On July 7th, 2014 a Memorandum of understanding (MoU) was signed between Vietnam National University in Hanoi, and the University of Maryland. Specifically, the MoU formalized a research collaboration between VNU University of Engineering and Technology, and the Department of Geographical Sciences at UMD. UMD’s efforts were led by Dr. Chris Justice and Dr. Mengzue Li. The original collaboration with VNU followed a visit to the department from VNU president Mai Trong Nhuan in 2011. Since the initial visit we have installed the UMD MODIS-based Fire Monitoring system (FIRMS) and a MODIS ground station.

Recently, VNU and UMD have been seeking to expand the research collaboration to a broader interdisciplinary areas in Vietnam in the areas of land cover/use applications, disaster management, air quality monitoring, and more. As part of this collaboration, researchers from both universities have co-hosted or facilitated international meetings on the above subjects and more. Two example, are the Air Pollution/Air Quality Workshop in Hanoi, Vietnamin 2014 hosted at VNU; and the International Meeting on Land Use and Emissions in South/Southeast Asiain 2016 which took place in Ho Chi Minh City, Vietnam which was co-sponsored by a number of partners including NIES Japan, START, SARI, and others. These workshops were designed to strengthen regional research activities in Asia and Vietnam specifically on the above science topics with focus on collaborative research among international and in-country researchers.

As part of such collaboration, the UMD’s Department of Geographical and VNU’s University of Engineering and Technology, have undertaken research on crop biomass burning emissions in Vietnam. The research coordination was led by UMD’s Dr. Chris Justice, Dr. Krishna Vadrevu(NASA/UMD),Kristofer Lasko(UMD), as well as Dr. Nguyen Thi Nhat Thanh (VNU), Dr. Bui Quang Hung (VNU), and PhD candidate Tran Tuan Vinh (VNU). As part of Kristofer’s PhD research, collaborative fieldwork characterizing rice residue burning in Vietnam was conducted with results suggesting satellite data and emission inventories may be significantly underestimating rice residue burning emissions especially in peri-urban areas of Vietnam. These findings suggest a stronger need to for region-specific emission mitigation for air quality concerns. The results of this research collaboration were recently accepted for publication in Environmental Research Letters.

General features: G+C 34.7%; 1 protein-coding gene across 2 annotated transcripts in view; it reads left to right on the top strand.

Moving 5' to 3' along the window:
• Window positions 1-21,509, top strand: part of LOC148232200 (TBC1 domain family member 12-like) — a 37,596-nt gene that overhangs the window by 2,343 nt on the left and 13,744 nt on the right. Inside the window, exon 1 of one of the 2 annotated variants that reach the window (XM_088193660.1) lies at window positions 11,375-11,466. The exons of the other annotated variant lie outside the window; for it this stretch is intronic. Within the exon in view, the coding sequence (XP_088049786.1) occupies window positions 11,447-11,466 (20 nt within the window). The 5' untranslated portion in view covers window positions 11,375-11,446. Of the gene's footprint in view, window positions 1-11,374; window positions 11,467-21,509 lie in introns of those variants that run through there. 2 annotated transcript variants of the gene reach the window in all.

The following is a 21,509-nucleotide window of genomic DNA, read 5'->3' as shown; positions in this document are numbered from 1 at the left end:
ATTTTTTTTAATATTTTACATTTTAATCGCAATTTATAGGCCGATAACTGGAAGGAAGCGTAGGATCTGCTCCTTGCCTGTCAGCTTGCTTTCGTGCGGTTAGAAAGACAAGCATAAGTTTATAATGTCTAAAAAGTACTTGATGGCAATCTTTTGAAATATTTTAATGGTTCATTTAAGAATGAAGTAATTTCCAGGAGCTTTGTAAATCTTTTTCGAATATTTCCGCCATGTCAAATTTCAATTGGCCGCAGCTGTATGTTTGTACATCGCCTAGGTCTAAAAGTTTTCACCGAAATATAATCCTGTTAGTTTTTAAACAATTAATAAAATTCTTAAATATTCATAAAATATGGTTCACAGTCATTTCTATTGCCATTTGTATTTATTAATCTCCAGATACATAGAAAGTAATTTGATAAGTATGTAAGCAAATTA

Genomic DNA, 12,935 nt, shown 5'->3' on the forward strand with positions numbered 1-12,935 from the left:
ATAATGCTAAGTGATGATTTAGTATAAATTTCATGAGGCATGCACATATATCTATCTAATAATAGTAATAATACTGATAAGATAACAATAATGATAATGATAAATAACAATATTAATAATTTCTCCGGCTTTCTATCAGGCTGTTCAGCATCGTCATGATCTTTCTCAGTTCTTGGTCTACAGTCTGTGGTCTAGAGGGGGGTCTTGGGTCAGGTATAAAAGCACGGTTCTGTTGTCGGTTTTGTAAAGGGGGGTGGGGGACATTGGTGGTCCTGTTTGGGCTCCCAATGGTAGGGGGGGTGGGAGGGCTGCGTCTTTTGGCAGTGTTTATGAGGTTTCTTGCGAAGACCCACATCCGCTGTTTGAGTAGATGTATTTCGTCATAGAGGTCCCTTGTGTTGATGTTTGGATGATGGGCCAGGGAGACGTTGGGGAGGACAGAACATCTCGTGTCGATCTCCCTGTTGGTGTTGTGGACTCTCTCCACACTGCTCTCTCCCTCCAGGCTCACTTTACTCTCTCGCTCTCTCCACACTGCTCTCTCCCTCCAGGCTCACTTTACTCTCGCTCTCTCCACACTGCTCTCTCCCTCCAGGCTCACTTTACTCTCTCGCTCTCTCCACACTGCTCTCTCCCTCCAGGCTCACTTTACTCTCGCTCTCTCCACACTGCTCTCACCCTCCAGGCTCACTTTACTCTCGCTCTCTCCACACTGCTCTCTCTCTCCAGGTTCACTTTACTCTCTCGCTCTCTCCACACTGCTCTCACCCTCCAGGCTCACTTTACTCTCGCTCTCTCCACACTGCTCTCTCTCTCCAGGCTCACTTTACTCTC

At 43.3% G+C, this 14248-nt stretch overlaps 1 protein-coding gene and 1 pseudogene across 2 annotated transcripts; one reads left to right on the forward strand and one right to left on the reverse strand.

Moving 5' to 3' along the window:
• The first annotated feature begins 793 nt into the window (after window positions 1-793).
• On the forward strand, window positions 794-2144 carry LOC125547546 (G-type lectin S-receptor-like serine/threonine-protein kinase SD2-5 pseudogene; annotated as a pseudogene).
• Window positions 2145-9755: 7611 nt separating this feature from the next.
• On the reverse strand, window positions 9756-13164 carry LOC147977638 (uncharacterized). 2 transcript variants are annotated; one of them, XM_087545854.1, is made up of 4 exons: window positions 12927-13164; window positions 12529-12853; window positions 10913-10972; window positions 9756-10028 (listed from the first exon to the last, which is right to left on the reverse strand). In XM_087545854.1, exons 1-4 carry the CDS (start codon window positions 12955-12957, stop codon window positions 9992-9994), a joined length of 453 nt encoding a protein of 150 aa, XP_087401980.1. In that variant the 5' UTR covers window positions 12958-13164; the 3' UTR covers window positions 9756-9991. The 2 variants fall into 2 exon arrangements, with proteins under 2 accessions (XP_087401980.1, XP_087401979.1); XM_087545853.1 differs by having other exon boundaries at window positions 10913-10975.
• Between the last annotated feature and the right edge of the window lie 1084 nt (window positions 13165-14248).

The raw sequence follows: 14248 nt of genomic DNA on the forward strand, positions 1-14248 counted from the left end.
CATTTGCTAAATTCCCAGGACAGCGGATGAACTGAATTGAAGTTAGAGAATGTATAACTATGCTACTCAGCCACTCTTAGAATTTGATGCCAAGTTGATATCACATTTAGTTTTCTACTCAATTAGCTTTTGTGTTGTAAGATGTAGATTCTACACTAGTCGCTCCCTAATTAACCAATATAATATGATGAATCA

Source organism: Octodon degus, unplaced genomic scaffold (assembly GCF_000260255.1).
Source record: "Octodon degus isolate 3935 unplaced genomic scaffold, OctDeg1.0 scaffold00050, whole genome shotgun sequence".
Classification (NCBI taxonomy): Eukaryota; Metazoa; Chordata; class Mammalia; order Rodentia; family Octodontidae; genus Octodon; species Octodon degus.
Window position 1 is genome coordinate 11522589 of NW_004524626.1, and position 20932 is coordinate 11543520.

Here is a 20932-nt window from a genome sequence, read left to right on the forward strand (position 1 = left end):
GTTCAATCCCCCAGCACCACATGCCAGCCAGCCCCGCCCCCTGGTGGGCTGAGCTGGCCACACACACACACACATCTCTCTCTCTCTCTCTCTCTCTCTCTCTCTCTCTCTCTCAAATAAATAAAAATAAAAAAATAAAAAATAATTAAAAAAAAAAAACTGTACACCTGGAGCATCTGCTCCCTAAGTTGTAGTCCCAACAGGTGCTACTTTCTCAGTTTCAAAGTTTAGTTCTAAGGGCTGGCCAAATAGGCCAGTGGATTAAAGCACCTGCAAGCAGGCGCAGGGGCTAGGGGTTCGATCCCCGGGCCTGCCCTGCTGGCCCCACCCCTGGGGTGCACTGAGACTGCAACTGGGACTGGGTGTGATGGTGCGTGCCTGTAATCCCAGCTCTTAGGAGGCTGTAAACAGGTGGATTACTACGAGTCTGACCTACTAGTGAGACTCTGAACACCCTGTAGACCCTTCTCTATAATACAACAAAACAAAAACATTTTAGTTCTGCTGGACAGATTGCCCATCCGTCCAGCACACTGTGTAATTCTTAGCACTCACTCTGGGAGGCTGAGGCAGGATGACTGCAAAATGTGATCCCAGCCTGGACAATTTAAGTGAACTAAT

Kristofer Lasko and Tran Tuan Vinh conducting fieldwork in the rice paddies near Hanoi, Vietnam

Building upon the same topic, VNU UET was recently awarded a competitive grant from the Vietnam National Foundation for Science and Technology Developmentin collaboration with the Department of Geographical Sciences in order to continue the above research topic in-country with local researchers. The research is funded for three years and focuses on emission factors, emission inventory, and impact assessment on air quality from rice straw burning in Hanoi, Vietnam.

GEOG and VNU researchers exploring a recently burned hillside in Vietnam.

UMD is continuing to foster collaboration with other scientists in Southeast and Vietnam focusing on land cover/land use change applications and monitoring.

rice paddies field work